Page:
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A short chronology of junk in the trunk: In 1810, Saartjie Baartman—an African tribal woman with a pronounced derrière—was taken to Great Britain to travel with a peep show, where Brits were permitted to touch her enormous rear for an extra admission fee. In 1992, Sir Mix-a-Lot released “Baby Got Back.” In 2004, Esther Baxter, aka “Miss Freek-a-Leek,” landed her first video modeling gig due to her 34DDD-24-40 measurements. And last year, artist Holly Bass considered these three events and realized that something was very wrong.
“We see so much of this imagery of the booty-shaking woman that we don’t even think about it,” says Bass. “I’m not saying it’s bad. I like to get out on the dance floor and shake what my mamma gave me. But that’s all you see now—it’s out of balance.”
Bass, a performance artist and dancer who lives in Adams Morgan, has a response: the booty ball, a prosthetic butt that she straps on to her body for her stereotype-challenging performances.
“Some are made of basketballs, and some are playground balls, so there’s different levels of bounceability,” says Bass, who uses a rock-climbing harness to attach the balls to her body.
Bass’ latest work, “Pay Purview,” will give people passing by the Transformer Gallery a chance to peep at her fake rump from behind a velvet curtain strung up on the gallery’s window. For 10 cents a peek, she’ll dance to the sounds of show tunes, French jazz, and, of course, Sir Mix-a-Lot. It’s part of Bass’ dance-and-discussion series, “Show and Prove,” as well as Transformer’s feminist-themed exhibit “SASS,” which—in addition to other video works by Bass—also features works by Amanda Douglas, Natalia Fabia, Danniel Swatosh, and local Lisa Marie Thalhammer.
Curator Victoria Reis says the show is not a statement about feminist artists but rather a statement about women artists dealing with feminist issues, and it’s an ideal pairing with the National Museum of Women in the Arts’ present show, “WACK! Art and the Feminist Revolution.”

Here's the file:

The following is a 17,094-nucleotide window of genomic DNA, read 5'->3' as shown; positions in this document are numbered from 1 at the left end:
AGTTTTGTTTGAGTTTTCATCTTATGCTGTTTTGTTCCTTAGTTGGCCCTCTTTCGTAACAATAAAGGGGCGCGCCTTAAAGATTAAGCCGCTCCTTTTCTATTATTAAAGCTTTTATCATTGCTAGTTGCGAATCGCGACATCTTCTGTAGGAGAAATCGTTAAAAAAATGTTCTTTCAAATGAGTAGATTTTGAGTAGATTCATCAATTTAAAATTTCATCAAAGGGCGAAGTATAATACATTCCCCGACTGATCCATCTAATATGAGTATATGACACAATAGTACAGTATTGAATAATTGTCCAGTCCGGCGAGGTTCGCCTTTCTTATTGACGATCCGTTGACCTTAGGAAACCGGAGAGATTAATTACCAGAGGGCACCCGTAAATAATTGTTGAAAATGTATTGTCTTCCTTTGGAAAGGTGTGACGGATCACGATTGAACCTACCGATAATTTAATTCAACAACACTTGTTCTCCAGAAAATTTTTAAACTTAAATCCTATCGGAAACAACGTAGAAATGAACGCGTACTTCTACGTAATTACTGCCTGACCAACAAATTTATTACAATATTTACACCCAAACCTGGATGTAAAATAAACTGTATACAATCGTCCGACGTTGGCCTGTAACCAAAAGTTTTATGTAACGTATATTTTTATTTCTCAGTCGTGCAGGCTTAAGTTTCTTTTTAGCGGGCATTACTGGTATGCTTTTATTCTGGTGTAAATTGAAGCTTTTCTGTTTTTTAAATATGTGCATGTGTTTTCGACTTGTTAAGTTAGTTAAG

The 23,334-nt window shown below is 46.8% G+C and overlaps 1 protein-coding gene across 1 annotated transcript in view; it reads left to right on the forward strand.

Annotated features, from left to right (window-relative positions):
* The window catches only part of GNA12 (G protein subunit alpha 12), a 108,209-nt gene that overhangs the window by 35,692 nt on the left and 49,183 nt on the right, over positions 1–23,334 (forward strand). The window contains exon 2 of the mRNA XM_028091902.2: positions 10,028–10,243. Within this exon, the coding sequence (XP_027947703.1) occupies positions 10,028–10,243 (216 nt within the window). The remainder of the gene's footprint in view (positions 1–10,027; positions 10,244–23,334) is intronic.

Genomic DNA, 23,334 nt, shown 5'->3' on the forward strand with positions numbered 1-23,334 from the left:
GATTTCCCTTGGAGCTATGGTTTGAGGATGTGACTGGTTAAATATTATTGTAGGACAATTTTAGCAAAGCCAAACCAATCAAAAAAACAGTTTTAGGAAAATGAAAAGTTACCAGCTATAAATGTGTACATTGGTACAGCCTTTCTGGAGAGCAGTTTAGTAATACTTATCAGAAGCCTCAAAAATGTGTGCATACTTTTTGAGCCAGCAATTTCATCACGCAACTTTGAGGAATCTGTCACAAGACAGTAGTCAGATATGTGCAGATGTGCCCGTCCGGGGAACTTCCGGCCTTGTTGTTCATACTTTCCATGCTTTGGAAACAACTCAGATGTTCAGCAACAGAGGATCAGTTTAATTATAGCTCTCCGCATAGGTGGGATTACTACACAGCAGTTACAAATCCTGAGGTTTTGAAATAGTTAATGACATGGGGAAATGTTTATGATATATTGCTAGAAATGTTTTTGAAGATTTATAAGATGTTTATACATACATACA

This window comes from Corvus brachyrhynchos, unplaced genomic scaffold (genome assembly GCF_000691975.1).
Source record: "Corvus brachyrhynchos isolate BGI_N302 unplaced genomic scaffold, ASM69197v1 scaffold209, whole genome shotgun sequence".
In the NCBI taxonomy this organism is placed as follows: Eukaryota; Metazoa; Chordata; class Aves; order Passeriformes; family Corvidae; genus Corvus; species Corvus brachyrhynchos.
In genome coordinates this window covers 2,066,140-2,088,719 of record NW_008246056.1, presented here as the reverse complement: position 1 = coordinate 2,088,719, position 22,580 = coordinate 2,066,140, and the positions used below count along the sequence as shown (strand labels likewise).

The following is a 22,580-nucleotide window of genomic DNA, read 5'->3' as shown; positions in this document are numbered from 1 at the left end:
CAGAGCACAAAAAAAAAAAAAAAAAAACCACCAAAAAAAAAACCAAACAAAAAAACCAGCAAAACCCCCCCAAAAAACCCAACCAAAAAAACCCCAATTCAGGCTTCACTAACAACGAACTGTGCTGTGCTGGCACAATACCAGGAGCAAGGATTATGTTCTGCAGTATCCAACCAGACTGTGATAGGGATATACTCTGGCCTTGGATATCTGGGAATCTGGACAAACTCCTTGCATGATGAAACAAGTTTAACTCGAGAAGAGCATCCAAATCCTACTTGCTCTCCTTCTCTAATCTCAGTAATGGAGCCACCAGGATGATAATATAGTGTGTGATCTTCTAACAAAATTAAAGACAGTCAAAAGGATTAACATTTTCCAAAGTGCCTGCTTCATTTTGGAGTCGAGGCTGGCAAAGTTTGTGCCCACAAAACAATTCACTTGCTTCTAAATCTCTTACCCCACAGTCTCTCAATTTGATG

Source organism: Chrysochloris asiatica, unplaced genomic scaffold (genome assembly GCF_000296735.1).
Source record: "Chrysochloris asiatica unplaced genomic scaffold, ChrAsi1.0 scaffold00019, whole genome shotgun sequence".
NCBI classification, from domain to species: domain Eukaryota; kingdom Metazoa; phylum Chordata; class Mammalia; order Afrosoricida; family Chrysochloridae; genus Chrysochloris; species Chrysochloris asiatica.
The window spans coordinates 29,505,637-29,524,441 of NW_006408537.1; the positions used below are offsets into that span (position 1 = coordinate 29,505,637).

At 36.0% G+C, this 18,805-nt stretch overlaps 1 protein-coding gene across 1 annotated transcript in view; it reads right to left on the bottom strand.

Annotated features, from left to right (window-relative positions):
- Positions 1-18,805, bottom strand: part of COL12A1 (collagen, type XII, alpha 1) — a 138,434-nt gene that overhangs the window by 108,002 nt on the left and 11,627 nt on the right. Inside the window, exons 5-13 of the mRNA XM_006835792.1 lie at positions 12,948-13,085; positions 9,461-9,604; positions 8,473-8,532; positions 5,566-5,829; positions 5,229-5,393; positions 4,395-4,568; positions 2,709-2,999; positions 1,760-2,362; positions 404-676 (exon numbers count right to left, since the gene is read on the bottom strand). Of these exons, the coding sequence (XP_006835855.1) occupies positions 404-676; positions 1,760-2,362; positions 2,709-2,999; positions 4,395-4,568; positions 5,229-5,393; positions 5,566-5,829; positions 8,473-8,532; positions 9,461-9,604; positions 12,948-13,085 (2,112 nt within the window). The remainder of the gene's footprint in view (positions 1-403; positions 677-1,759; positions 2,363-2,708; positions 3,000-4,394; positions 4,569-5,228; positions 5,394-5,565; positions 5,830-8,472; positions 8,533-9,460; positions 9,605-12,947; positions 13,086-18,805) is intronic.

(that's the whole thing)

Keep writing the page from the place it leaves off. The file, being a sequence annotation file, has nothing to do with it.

“Some of the artists in ‘WACK’ have influenced these artists,” says Reis. “But many of these women were born in the ’80s. Where that show lets off, this one comes in.”
Bass says that she considers herself a feminist artist but does not strive to create overtly feminist work.
“I do what interests me,” she says, “but I don’t think politically first. I dislike work that is very didactic.”
However, dealing with such divisive topics in “Pay Purview” and her previous show, “Uppity Negroes on Parade”—in which the booty balls have also made an appearance—has left Bass open to criticism and controversy.
“People ask me, am I just replaying stereotypes in my work, or am I actually criticizing them?” she says. “The feeling I’m going for is not letting anyone off the hook and thinking about the contradictions that we live with.…If I’m crossing a line, it’s the audience’s job to call me to task.”
With the booty balls, Bass says that audiences have reacted differently.
“They laugh because it’s funny, but some people are disturbed, particularly black women, who think I’m making fun of them,” she says. “I actually have 37-inch hips, but I’m small, so people wonder if I’m doing some sort of booty envy, and I’m like, ‘No, I have one.’”